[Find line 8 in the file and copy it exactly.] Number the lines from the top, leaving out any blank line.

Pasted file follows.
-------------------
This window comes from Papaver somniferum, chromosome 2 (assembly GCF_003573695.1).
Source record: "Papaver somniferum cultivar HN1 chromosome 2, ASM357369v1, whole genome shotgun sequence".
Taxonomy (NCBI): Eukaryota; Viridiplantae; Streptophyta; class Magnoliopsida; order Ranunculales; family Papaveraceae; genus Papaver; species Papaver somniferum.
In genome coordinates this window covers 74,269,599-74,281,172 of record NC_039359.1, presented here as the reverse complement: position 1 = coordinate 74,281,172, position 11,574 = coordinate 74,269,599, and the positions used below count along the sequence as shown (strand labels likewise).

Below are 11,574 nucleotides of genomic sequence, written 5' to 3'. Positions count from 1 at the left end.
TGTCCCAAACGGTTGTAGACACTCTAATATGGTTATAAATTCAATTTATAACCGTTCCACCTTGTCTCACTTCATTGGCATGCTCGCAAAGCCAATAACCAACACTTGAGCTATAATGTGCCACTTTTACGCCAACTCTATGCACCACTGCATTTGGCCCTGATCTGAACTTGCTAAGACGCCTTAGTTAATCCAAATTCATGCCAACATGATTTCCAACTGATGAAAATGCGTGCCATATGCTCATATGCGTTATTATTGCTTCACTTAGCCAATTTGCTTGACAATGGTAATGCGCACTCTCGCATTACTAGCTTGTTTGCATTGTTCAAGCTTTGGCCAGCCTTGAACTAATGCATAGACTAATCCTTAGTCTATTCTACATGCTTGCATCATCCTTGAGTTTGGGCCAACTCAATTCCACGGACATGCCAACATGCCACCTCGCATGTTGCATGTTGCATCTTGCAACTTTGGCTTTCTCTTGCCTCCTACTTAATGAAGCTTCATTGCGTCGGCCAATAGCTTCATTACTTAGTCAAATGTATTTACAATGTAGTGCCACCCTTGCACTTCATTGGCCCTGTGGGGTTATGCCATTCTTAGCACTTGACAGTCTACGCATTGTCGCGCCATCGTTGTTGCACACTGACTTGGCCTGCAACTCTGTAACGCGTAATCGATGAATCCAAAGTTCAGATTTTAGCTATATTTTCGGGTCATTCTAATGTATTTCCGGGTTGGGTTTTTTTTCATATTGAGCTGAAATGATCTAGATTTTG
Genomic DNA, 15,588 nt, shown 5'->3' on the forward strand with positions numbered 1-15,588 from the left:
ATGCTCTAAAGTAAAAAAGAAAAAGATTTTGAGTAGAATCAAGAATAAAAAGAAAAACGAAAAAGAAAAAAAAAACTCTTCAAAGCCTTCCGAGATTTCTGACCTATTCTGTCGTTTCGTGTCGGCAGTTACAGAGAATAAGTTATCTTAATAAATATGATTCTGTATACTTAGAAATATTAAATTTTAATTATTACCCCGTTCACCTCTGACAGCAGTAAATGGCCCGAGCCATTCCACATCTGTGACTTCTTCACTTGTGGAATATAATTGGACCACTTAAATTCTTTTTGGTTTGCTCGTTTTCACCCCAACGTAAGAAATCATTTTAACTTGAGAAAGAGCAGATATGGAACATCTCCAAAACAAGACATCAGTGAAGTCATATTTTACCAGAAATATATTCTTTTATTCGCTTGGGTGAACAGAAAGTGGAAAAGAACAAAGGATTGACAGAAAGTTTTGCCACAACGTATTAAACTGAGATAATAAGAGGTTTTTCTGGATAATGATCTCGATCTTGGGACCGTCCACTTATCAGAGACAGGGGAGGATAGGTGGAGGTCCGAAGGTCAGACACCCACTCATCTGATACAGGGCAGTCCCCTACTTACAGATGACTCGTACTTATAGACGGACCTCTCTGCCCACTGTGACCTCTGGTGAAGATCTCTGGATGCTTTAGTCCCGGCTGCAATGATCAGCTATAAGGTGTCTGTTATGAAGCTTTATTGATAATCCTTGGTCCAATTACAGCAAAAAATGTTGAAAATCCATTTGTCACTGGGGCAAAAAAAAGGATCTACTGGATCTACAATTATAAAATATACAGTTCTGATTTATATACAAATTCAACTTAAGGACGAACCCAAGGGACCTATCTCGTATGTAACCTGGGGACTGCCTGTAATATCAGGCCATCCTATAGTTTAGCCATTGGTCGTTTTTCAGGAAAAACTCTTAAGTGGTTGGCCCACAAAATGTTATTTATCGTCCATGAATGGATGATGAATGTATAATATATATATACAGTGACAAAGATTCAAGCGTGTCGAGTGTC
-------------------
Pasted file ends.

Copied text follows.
ATGCTCTAAAGTAAAAAAGAAAAAGATTTTGAGTAGAATCAAGAATAAAAAGAAAAACGAAAAAGAAAAAAAAAACTCTTCAAAGCCTTCCGAGATTTCTGACCTATTCTGTCGTTTCGTGTCGGCAGTTACAGAGAATAAGTTATCTTAATAAATATGATTCTGTATACTTAGAAATATTAAATTTTAATTATTACCCCGTTCACCTCTGACAGCAGTAAATGGCCCGAGCCATTCCACATCTGTGACTTCTTCACTTGTGGAATATAATTGGACCACTTAAATTCTTTTTGGTTTGCTCGTTTTCACCCCAACGTAAGAAATCATTTTAACTTGAGAAAGAGCAGATATGGAACATCTCCAAAACAAGACATCAGTGAAGTCATATTTTACCAGAAATATATTCTTTTATTCGCTTGGGTGAACAGAAAGTGGAAAAGAACAAAGGATTGACAGAAAGTTTTGCCACAACGTATTAAACTGAGATAATAAGAGGTTTTTCTGGATAATGATCTCGATCTTGGGACCGTCCACTTATCAGAGACAGGGGAGGATAGGTGGAGGTCCGAAGGTCAGACACCCACTCATCTGATACAGGGCAGTCCCCTACTTACAGATGACTCGTACTTATAGACGGACCTCTCTGCCCACTGTGACCTCTGGTGAAGATCTCTGGATGCTTTAGTCCCGGCTGCAATGATCAGCTATAAGGTGTCTGTTATGAAGCTTTATTGATAATCCTTGGTCCAATTACAGCAAAAAATGTTGAAAATCCATTTGTCACTGGGGCAAAAAAAAGGATCTACTGGATCTACAATTATAAAATATACAGTTCTGATTTATATACAAATTCAACTTAAGGACGAACCCAAGGGACCTATCTCGTATGTAACCTGGGGACTGCCTGTAATATCAGGCCATCCTATAGTTTAGCCATTGGTCGTTTTTCAGGAAAAACTCTTAAGTGGTTGGCCCACAAAATGTTATTTATCGTCCATGAATGGATGATGAATGTATAATATATATATACAGTGACAAAGATTCAAGCGTGTCGAGTGTC